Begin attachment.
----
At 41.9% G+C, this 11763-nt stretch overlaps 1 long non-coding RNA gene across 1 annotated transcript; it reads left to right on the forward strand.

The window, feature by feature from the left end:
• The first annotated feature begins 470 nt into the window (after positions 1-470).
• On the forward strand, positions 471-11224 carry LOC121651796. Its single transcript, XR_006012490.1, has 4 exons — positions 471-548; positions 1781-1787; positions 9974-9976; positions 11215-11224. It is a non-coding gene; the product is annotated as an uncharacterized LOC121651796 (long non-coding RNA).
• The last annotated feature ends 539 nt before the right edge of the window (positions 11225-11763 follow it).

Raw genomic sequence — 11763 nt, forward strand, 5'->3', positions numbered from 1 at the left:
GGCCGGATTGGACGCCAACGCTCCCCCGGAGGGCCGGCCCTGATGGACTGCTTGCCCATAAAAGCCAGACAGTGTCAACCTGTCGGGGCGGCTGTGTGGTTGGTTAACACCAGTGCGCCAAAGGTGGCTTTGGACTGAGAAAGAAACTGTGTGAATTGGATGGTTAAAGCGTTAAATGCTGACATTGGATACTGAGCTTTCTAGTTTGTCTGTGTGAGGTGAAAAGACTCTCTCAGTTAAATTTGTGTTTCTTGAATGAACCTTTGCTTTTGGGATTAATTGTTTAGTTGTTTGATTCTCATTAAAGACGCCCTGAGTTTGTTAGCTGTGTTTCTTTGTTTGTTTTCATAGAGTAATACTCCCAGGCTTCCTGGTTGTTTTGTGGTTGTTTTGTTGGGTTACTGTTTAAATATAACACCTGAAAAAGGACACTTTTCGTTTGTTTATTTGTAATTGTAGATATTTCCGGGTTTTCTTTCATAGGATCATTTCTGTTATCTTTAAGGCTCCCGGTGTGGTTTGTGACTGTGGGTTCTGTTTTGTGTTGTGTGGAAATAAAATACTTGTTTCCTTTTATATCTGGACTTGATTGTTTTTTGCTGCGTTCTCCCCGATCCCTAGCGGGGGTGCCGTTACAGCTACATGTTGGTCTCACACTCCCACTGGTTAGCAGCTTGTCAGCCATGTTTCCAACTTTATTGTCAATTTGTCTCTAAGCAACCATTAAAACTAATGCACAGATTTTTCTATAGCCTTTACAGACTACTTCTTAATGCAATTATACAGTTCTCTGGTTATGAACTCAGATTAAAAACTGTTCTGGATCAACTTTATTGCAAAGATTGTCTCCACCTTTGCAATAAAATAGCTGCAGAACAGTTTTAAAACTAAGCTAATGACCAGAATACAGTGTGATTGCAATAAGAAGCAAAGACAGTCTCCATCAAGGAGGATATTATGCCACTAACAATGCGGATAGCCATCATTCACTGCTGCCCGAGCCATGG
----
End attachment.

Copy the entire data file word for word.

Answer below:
At 41.9% G+C, this 11763-nt stretch overlaps 1 long non-coding RNA gene across 1 annotated transcript; it reads left to right on the forward strand.

The window, feature by feature from the left end:
• The first annotated feature begins 470 nt into the window (after positions 1-470).
• On the forward strand, positions 471-11224 carry LOC121651796. Its single transcript, XR_006012490.1, has 4 exons — positions 471-548; positions 1781-1787; positions 9974-9976; positions 11215-11224. It is a non-coding gene; the product is annotated as an uncharacterized LOC121651796 (long non-coding RNA).
• The last annotated feature ends 539 nt before the right edge of the window (positions 11225-11763 follow it).

Raw genomic sequence — 11763 nt, forward strand, 5'->3', positions numbered from 1 at the left:
GGCCGGATTGGACGCCAACGCTCCCCCGGAGGGCCGGCCCTGATGGACTGCTTGCCCATAAAAGCCAGACAGTGTCAACCTGTCGGGGCGGCTGTGTGGTTGGTTAACACCAGTGCGCCAAAGGTGGCTTTGGACTGAGAAAGAAACTGTGTGAATTGGATGGTTAAAGCGTTAAATGCTGACATTGGATACTGAGCTTTCTAGTTTGTCTGTGTGAGGTGAAAAGACTCTCTCAGTTAAATTTGTGTTTCTTGAATGAACCTTTGCTTTTGGGATTAATTGTTTAGTTGTTTGATTCTCATTAAAGACGCCCTGAGTTTGTTAGCTGTGTTTCTTTGTTTGTTTTCATAGAGTAATACTCCCAGGCTTCCTGGTTGTTTTGTGGTTGTTTTGTTGGGTTACTGTTTAAATATAACACCTGAAAAAGGACACTTTTCGTTTGTTTATTTGTAATTGTAGATATTTCCGGGTTTTCTTTCATAGGATCATTTCTGTTATCTTTAAGGCTCCCGGTGTGGTTTGTGACTGTGGGTTCTGTTTTGTGTTGTGTGGAAATAAAATACTTGTTTCCTTTTATATCTGGACTTGATTGTTTTTTGCTGCGTTCTCCCCGATCCCTAGCGGGGGTGCCGTTACAGCTACATGTTGGTCTCACACTCCCACTGGTTAGCAGCTTGTCAGCCATGTTTCCAACTTTATTGTCAATTTGTCTCTAAGCAACCATTAAAACTAATGCACAGATTTTTCTATAGCCTTTACAGACTACTTCTTAATGCAATTATACAGTTCTCTGGTTATGAACTCAGATTAAAAACTGTTCTGGATCAACTTTATTGCAAAGATTGTCTCCACCTTTGCAATAAAATAGCTGCAGAACAGTTTTAAAACTAAGCTAATGACCAGAATACAGTGTGATTGCAATAAGAAGCAAAGACAGTCTCCATCAAGGAGGATATTATGCCACTAACAATGCGGATAGCCATCATTCACTGCTGCCCGAGCCATGG